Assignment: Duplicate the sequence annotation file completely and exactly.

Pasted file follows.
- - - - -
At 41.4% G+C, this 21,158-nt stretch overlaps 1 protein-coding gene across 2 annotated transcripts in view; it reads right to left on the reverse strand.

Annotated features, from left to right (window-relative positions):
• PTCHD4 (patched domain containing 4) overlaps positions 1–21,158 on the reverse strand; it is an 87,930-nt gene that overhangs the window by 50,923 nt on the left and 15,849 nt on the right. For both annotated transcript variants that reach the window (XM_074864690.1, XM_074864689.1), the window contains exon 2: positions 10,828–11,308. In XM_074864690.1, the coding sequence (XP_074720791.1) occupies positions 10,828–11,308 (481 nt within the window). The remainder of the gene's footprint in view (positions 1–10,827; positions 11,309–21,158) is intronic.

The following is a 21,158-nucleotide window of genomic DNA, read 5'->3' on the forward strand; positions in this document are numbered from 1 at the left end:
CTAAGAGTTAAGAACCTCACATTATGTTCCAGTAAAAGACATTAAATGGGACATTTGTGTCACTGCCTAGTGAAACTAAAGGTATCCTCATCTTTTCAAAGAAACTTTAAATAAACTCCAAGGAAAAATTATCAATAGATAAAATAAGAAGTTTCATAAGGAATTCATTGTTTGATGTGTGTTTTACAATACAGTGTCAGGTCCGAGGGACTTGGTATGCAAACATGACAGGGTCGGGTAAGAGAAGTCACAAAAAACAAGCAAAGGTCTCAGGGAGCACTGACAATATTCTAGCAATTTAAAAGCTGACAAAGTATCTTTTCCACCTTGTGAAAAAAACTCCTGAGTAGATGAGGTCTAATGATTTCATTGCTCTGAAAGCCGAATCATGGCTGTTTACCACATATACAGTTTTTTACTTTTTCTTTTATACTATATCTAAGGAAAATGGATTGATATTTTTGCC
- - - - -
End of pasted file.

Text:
At 41.4% G+C, this 21,158-nt stretch overlaps 1 protein-coding gene across 2 annotated transcripts in view; it reads right to left on the reverse strand.

Annotated features, from left to right (window-relative positions):
• PTCHD4 (patched domain containing 4) overlaps positions 1–21,158 on the reverse strand; it is an 87,930-nt gene that overhangs the window by 50,923 nt on the left and 15,849 nt on the right. For both annotated transcript variants that reach the window (XM_074864690.1, XM_074864689.1), the window contains exon 2: positions 10,828–11,308. In XM_074864690.1, the coding sequence (XP_074720791.1) occupies positions 10,828–11,308 (481 nt within the window). The remainder of the gene's footprint in view (positions 1–10,827; positions 11,309–21,158) is intronic.

The following is a 21,158-nucleotide window of genomic DNA, read 5'->3' on the forward strand; positions in this document are numbered from 1 at the left end:
CTAAGAGTTAAGAACCTCACATTATGTTCCAGTAAAAGACATTAAATGGGACATTTGTGTCACTGCCTAGTGAAACTAAAGGTATCCTCATCTTTTCAAAGAAACTTTAAATAAACTCCAAGGAAAAATTATCAATAGATAAAATAAGAAGTTTCATAAGGAATTCATTGTTTGATGTGTGTTTTACAATACAGTGTCAGGTCCGAGGGACTTGGTATGCAAACATGACAGGGTCGGGTAAGAGAAGTCACAAAAAACAAGCAAAGGTCTCAGGGAGCACTGACAATATTCTAGCAATTTAAAAGCTGACAAAGTATCTTTTCCACCTTGTGAAAAAAACTCCTGAGTAGATGAGGTCTAATGATTTCATTGCTCTGAAAGCCGAATCATGGCTGTTTACCACATATACAGTTTTTTACTTTTTCTTTTATACTATATCTAAGGAAAATGGATTGATATTTTTGCC